So what are the strong and weak beats in 4/4 time?

(The “S” stands for strong, and the “w” for weak.)

Beat 1 and 3 are the strongest. Beat 1 is the strongest because it always is in any time signature, and beat 3 is the next strongest.

The second and 4th beat would be our weak beats. These beats are subtle and unaccented.

Canon in D: 4/4 Time

Take a listen to Canon in D, which is in 4/4 time, you can clearly see that beat 1 and 3 are, in fact, the strongest beats. The left hand is playing a half-note rhythm, changing chords/harmonies every two beats. You should still be able to hear the strong and weak beats even when the performance grows more complex. See if you can count “1, 2, 3, 4” while you listen.


Cover tiny file
look inside
Canon In D
Advanced Piano Solo. Composed by Johann Pachelbel (1653-1706). Edited by transcr. Robert Schultz. Arranged by Robert Schultz. Masterworks; Piano Solo; Solo. Baroque. Single piece. 10 pages. Published by Alfred Music (AP.0155CP1X).

3/4 Time Signature

3/4 time is still sometimes used in pop music, but it’s a lot less common than 4/4 time. 3/4 is the time signature of waltzes and minuets, and we’ll be listening to a waltz as our example today.

So where are the strong and weak beats in 3/4?

Well, we already know that the first beat is going to be strong. But what about beat 2 and 3? They’re actually both weak.

Waltz in A Flat Major

Let’s take a listen to a waltz by Brahms. It’s his Waltz in A Flat Major. In the left hand, the first beat – the strong beat – features a low bass note, and a harmony change. The other two weaker beats are filling out the harmony.

This really propels that 3/4 sound. Take a listen and see if you can count along in threes to the recording.


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Brahms Waltzes, Op. 39
Composed by Johannes Brahms (1833-1897). Edited by Benning W. Dexter. Classical. FJH Classic Editions. Neoclassical Period. Book. Published by The FJH Music Company Inc (FJ.H1003).

2/4 Time Signature

In 2/4 time, it’s really easy to figure out the strong and weak beat, because there’s only two beats in the whole bar!

So of course the first beat is strong, and the second beat is weak.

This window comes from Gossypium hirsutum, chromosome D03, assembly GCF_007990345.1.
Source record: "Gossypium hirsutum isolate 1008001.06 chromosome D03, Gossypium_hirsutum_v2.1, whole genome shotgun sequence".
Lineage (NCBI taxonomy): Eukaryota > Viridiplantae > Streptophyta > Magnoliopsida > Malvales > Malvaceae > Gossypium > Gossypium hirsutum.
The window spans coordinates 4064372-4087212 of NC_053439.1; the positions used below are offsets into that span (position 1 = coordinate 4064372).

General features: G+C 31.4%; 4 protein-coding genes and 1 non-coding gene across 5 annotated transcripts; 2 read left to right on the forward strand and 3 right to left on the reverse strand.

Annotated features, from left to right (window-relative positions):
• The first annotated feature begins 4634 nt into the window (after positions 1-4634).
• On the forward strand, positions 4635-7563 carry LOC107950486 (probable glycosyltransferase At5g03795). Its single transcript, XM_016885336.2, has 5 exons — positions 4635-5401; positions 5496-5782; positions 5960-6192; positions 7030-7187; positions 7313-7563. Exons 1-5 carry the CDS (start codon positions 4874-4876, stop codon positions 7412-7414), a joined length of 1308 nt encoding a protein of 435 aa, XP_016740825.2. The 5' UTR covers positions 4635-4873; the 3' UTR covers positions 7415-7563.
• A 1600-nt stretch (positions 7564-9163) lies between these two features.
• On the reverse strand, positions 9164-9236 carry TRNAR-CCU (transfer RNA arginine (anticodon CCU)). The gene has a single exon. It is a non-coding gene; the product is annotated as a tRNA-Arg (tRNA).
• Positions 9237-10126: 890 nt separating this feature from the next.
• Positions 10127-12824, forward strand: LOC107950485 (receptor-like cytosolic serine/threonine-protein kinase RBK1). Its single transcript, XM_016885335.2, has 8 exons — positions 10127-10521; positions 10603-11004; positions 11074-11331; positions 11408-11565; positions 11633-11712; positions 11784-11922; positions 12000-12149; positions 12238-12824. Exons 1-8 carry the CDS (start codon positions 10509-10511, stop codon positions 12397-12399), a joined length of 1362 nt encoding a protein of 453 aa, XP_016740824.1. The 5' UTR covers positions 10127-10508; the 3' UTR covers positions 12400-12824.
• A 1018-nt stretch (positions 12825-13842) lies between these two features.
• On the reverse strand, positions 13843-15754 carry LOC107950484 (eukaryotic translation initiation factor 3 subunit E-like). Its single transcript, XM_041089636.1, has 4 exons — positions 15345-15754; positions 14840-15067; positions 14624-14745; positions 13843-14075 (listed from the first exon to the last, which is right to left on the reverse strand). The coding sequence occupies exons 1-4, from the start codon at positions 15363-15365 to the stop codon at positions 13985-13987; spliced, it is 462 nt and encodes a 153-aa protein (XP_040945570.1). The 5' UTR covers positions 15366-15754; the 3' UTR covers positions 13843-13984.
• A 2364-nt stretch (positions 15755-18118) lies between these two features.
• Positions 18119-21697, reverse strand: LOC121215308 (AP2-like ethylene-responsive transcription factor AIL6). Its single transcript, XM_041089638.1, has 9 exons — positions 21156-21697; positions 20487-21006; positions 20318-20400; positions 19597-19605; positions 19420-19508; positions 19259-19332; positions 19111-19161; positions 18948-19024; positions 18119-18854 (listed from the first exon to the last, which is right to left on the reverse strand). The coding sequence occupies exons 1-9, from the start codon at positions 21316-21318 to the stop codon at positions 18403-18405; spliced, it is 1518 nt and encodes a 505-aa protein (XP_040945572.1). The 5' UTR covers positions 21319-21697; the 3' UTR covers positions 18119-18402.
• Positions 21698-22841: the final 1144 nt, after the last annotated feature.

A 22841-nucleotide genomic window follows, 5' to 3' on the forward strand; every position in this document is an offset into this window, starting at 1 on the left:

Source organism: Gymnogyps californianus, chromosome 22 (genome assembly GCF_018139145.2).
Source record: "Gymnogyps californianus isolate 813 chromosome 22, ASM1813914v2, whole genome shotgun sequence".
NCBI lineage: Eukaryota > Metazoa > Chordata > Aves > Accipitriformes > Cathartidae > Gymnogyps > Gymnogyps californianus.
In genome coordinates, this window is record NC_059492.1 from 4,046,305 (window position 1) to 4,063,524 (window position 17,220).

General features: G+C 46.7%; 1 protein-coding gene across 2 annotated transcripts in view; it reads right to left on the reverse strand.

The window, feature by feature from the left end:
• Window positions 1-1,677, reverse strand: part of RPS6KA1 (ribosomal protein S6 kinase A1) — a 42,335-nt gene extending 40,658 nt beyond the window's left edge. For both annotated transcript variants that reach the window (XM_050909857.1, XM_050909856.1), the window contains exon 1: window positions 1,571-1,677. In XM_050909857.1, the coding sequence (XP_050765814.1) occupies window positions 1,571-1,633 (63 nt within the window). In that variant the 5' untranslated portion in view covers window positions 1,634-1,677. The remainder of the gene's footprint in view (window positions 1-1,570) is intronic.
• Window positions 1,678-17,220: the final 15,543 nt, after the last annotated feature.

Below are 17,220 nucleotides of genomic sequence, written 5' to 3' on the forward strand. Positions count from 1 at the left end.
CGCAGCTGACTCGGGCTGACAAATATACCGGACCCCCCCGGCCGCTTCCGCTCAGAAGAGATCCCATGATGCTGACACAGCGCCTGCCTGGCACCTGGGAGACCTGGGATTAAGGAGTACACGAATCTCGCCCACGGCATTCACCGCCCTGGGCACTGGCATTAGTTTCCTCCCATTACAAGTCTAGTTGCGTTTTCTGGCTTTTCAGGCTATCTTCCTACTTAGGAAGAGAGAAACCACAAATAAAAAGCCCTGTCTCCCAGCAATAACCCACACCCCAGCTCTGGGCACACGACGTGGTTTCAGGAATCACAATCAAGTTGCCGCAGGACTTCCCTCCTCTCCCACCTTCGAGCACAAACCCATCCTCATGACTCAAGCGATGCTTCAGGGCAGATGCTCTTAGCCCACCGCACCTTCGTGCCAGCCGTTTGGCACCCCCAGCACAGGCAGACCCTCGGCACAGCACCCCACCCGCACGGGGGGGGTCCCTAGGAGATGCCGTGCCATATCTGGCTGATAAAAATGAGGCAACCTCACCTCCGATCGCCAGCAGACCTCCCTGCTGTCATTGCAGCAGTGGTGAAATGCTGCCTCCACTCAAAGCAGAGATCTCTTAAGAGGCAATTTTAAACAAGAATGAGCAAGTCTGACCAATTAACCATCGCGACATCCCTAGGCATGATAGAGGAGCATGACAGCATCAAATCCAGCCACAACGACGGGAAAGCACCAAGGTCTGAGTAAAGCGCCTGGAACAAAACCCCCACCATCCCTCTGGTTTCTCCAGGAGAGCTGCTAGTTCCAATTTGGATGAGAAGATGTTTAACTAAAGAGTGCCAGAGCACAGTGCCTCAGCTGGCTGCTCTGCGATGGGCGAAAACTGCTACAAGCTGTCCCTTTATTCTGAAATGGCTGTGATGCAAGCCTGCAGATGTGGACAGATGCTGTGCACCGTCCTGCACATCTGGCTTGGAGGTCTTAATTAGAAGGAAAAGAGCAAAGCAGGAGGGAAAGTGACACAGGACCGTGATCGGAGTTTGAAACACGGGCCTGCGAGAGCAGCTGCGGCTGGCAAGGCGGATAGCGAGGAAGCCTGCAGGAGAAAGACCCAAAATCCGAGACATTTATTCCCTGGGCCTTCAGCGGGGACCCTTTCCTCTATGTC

Generally this time signature is reserved for polkas or marches. Polkas and marches tend to be very fast and upbeat, but sometimes you’ll have slow marches (like Chopin’s famous Funeral March).

Wagner: Bridal Chorus

Even though there are some wacky dotted rhythms in Wagner’s Bridal Chorus, which you can listen to below, you can still easily notice the emphasis on beat 1 of each bar. There’s always a note on beat 1 – never a rest or a pause.

See if you can hear that 1-2 count throughout.


6/8 Time Signature

Lastly, we’ll take a look at the strong and weak beats of 6/8 rhythm. I’ve discussed in a fair amount of depth the difference between 3/4 and 6/8 in a previous video, so check that out if you want more information (More on Rhythm: 6/8 time).

There are lots of genres that use a 6/8 time signature – my favorites tend to be barcarolles, which is a boat song. 6/8 really has a “rocking back and forth” sound to it which you’ll hear in a moment.

The strong and weak beats in 6/8 are the first beat (of course), but a medium-weight beat falls on beat 4. This gives us two groupings of three.

Grieg: Morning Mood

In Grieg’s Morning Mood, you’ll notice there’s a definite emphasis every 3 beats – the left hand harmony changes either on beat 1, or beat 1 and 4. Let’s take a listen – see if you can pick out the groupings of threes when you listen.



Thanks for checking out today’s video and blog post on strong and weak beats in the primary time signatures! And again, definitely go check out Eric’s blog post on the same topic.